new (expr1 as name1, expr2 as name2, ..., exprn as namen)
where name# is the name of the property in the resultant object which will hold the value evaluated from expr#. If the expression boils down to the property getter, the as name# part can be omitted and the property in the resultant object will be exact to the name of evaluated property. We can extend the grammar in the following manner without introducing ambiguity:
new Namespace.TypeName (expr1 as name1, expr2 as name2, ..., exprn as namen)
Not providing the TypeName will still denote the instantiation of an anonymous object. If we take a look at ExpressionParser class, we quickly localize the method ParseNew. This is, indeed, a method responsible for parsing the new expression. Currently, the parse method looks more or less like the following:
  1. Consume "new" keyword.
  2. Consume opening parenthesis
  3. Loop doing the following:
    1. Parse expression
    2. If next token is "as" consume it and the following token as an identifier
    3. Store the dynamic property definition using the obtained name and expression
    4. If the next token is comma, consume and continue; otherwise break loop.
  4. Consume closing parenthesis
  5. Synthesize and instantiate the anonymous type based on the accumulated dynamic property definitions.
  6. Return the expression tree node for type instantiation parametrized by the obtained type.
In order to support our new grammar, we will have to add more steps between 1 and 2 which before consuming the opening parenthesis will consume as many as possible identifiers separated by dot(.) which will constitute the name for the existing type. Additionally, if any such identifier is actually present, we will toggle the flag signalizing that we are constructing the object of the existing type.
With the flag on, instead of points 5 and 6, we will instantiate the existing type using Type.GetType and bind the expressions values to its already present properties.

Finally, the ParseNew method will look like the following:
Expression ParseNew() {

    bool anonymous = true;
    Type class_type = null;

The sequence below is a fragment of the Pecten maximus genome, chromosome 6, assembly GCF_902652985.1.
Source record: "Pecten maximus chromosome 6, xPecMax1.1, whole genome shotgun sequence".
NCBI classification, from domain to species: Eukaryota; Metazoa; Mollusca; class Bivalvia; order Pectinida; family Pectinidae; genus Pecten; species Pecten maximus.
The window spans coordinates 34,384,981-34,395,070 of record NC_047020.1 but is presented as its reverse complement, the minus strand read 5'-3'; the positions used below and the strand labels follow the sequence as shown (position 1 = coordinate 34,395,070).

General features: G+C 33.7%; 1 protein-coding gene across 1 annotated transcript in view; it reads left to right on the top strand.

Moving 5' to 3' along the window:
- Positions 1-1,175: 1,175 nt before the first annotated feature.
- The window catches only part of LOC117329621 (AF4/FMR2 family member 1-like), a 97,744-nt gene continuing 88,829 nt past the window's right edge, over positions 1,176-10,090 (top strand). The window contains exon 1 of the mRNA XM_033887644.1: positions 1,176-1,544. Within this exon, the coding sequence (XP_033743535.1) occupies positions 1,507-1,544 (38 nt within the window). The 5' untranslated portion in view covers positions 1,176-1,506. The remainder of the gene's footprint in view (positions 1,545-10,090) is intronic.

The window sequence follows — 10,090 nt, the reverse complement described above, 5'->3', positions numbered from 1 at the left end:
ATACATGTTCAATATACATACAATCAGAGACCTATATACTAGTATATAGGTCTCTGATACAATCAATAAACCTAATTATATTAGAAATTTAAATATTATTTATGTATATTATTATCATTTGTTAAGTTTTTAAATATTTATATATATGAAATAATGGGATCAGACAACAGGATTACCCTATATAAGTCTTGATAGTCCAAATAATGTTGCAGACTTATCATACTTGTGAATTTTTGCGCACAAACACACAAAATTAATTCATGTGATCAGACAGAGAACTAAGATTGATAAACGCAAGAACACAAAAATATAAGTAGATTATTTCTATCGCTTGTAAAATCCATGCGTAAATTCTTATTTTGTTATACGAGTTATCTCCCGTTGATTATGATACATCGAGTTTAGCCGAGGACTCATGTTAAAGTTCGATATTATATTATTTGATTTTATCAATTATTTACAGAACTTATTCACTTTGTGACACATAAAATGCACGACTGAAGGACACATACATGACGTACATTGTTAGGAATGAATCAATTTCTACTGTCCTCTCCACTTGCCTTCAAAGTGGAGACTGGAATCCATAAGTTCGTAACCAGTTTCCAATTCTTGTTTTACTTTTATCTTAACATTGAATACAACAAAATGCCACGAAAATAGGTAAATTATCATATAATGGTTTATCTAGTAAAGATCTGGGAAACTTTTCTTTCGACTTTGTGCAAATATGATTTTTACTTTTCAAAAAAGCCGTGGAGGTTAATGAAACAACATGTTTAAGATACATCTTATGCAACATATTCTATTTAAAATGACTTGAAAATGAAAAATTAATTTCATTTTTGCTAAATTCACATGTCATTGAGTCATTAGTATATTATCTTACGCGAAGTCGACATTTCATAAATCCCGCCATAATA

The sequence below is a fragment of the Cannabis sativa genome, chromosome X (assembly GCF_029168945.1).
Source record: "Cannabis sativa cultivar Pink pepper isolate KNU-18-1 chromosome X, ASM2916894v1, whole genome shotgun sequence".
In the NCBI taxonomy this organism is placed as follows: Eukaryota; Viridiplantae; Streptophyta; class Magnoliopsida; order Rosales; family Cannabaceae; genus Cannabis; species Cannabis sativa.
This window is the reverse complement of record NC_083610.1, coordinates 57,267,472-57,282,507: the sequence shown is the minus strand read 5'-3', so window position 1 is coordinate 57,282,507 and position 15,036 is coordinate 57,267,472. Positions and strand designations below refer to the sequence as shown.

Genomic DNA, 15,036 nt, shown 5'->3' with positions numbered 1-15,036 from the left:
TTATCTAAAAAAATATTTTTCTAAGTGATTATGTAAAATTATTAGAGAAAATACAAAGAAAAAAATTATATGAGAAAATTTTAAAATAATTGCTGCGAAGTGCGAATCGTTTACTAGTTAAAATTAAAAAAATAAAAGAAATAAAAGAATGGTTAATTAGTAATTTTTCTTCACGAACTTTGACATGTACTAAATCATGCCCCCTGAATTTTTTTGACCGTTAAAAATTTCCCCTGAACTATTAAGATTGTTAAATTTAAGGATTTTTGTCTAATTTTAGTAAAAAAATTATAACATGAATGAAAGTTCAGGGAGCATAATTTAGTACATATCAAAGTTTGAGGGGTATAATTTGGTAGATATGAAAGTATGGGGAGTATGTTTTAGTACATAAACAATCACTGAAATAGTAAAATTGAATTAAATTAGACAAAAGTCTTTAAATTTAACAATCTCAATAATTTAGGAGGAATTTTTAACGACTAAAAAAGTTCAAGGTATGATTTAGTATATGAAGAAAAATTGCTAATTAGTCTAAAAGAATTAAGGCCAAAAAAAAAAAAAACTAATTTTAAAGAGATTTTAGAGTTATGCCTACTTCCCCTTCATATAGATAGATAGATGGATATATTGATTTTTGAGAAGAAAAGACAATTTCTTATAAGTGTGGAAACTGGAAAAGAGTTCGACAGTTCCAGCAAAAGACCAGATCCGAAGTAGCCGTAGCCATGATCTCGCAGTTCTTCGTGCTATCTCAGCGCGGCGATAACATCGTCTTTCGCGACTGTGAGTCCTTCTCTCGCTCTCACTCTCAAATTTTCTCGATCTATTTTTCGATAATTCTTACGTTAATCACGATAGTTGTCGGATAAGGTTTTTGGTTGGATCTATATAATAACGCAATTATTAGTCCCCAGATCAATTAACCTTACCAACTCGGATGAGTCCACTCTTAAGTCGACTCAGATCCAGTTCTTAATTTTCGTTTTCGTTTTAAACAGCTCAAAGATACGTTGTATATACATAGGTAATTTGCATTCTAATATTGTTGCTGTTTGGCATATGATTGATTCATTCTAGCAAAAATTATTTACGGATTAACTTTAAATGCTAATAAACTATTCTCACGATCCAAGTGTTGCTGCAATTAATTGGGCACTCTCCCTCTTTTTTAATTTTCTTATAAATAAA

if ( == TokenId.Identifier)
        anonymous = false;
        StringBuilder full_type_name = new StringBuilder(GetIdentifier());
        while ( == TokenId.Dot)
            ValidateToken(TokenId.Identifier, Res.IdentifierExpected);
        class_type = Type.GetType(full_type_name.ToString(), false);    
        if (class_type == null)
            throw ParseError(Res.TypeNotFound, full_type_name.ToString());

    ValidateToken(TokenId.OpenParen, Res.OpenParenExpected);
    List<DynamicProperty> properties = new List<DynamicProperty>();
    List<Expression> expressions = new List<Expression>();
    while (true) {
        int exprPos = token.pos;
        Expression expr = ParseExpression();
        string propName;
        if (TokenIdentifierIs("as")) {
            propName = GetIdentifier();
        else {
            MemberExpression me = expr as MemberExpression;
            if (me == null) throw ParseError(exprPos, Res.MissingAsClause);
            propName = me.Member.Name;
        properties.Add(new DynamicProperty(propName, expr.Type));
        if ( != TokenId.Comma) break;
    ValidateToken(TokenId.CloseParen, Res.CloseParenOrCommaExpected);
    Type type = anonymous ? DynamicExpression.CreateClass(properties) : class_type; 
    MemberBinding[] bindings = new MemberBinding[properties.Count];
    for (int i = 0; i < bindings.Length; i++)
        bindings[i] = Expression.Bind(type.GetProperty(properties[i].Name), expressions[i]);
    return Expression.MemberInit(Expression.New(type), bindings);
We will also have to add comment for the introduced exception to Res class:
public const string TypeNotFound = "Type {0} not found";
Now, we are able to construct queries like following:
cars.Select("new MyApp.CarInfo(name as name, year as year, engine.type as engine_type)");
You can also nest news: